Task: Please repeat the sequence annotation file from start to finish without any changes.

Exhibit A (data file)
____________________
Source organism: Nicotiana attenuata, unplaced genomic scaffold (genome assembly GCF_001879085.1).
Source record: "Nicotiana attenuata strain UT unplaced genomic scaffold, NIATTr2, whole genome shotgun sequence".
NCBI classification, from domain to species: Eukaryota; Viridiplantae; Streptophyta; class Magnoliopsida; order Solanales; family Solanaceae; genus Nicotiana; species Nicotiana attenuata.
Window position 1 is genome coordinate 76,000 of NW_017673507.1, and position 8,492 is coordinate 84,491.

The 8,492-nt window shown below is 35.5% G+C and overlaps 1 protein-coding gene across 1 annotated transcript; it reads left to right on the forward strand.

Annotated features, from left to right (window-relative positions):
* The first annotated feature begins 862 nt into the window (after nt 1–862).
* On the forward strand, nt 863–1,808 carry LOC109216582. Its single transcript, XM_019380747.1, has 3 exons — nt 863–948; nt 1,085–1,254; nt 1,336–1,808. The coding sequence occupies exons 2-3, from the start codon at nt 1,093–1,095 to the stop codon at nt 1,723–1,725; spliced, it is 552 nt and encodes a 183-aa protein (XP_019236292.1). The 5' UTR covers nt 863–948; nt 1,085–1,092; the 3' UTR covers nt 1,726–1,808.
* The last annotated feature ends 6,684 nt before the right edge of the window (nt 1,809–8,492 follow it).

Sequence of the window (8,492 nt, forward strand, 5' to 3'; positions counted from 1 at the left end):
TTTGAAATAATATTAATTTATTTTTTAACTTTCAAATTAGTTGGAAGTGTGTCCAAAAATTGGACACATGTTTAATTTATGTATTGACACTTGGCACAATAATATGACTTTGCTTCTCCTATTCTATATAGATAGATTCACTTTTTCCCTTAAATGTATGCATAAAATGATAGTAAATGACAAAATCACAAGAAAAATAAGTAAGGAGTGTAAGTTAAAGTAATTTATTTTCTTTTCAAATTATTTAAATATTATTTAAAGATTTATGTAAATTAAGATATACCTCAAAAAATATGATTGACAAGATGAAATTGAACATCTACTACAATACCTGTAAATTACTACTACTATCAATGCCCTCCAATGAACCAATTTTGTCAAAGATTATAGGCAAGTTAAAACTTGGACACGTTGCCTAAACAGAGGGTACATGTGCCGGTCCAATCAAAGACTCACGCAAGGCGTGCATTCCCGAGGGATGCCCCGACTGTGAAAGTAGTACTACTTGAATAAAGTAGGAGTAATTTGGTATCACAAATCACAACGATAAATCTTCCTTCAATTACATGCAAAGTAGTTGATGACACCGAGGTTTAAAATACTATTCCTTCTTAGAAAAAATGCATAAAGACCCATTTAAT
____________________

Source organism: Nicotiana attenuata, unplaced genomic scaffold (genome assembly GCF_001879085.1).
Source record: "Nicotiana attenuata strain UT unplaced genomic scaffold, NIATTr2, whole genome shotgun sequence".
NCBI classification, from domain to species: Eukaryota; Viridiplantae; Streptophyta; class Magnoliopsida; order Solanales; family Solanaceae; genus Nicotiana; species Nicotiana attenuata.
Window position 1 is genome coordinate 76,000 of NW_017673507.1, and position 8,492 is coordinate 84,491.

The 8,492-nt window shown below is 35.5% G+C and overlaps 1 protein-coding gene across 1 annotated transcript; it reads left to right on the forward strand.

Annotated features, from left to right (window-relative positions):
* The first annotated feature begins 862 nt into the window (after nt 1–862).
* On the forward strand, nt 863–1,808 carry LOC109216582. Its single transcript, XM_019380747.1, has 3 exons — nt 863–948; nt 1,085–1,254; nt 1,336–1,808. The coding sequence occupies exons 2-3, from the start codon at nt 1,093–1,095 to the stop codon at nt 1,723–1,725; spliced, it is 552 nt and encodes a 183-aa protein (XP_019236292.1). The 5' UTR covers nt 863–948; nt 1,085–1,092; the 3' UTR covers nt 1,726–1,808.
* The last annotated feature ends 6,684 nt before the right edge of the window (nt 1,809–8,492 follow it).

Sequence of the window (8,492 nt, forward strand, 5' to 3'; positions counted from 1 at the left end):
TTTGAAATAATATTAATTTATTTTTTAACTTTCAAATTAGTTGGAAGTGTGTCCAAAAATTGGACACATGTTTAATTTATGTATTGACACTTGGCACAATAATATGACTTTGCTTCTCCTATTCTATATAGATAGATTCACTTTTTCCCTTAAATGTATGCATAAAATGATAGTAAATGACAAAATCACAAGAAAAATAAGTAAGGAGTGTAAGTTAAAGTAATTTATTTTCTTTTCAAATTATTTAAATATTATTTAAAGATTTATGTAAATTAAGATATACCTCAAAAAATATGATTGACAAGATGAAATTGAACATCTACTACAATACCTGTAAATTACTACTACTATCAATGCCCTCCAATGAACCAATTTTGTCAAAGATTATAGGCAAGTTAAAACTTGGACACGTTGCCTAAACAGAGGGTACATGTGCCGGTCCAATCAAAGACTCACGCAAGGCGTGCATTCCCGAGGGATGCCCCGACTGTGAAAGTAGTACTACTTGAATAAAGTAGGAGTAATTTGGTATCACAAATCACAACGATAAATCTTCCTTCAATTACATGCAAAGTAGTTGATGACACCGAGGTTTAAAATACTATTCCTTCTTAGAAAAAATGCATAAAGACCCATTTAAT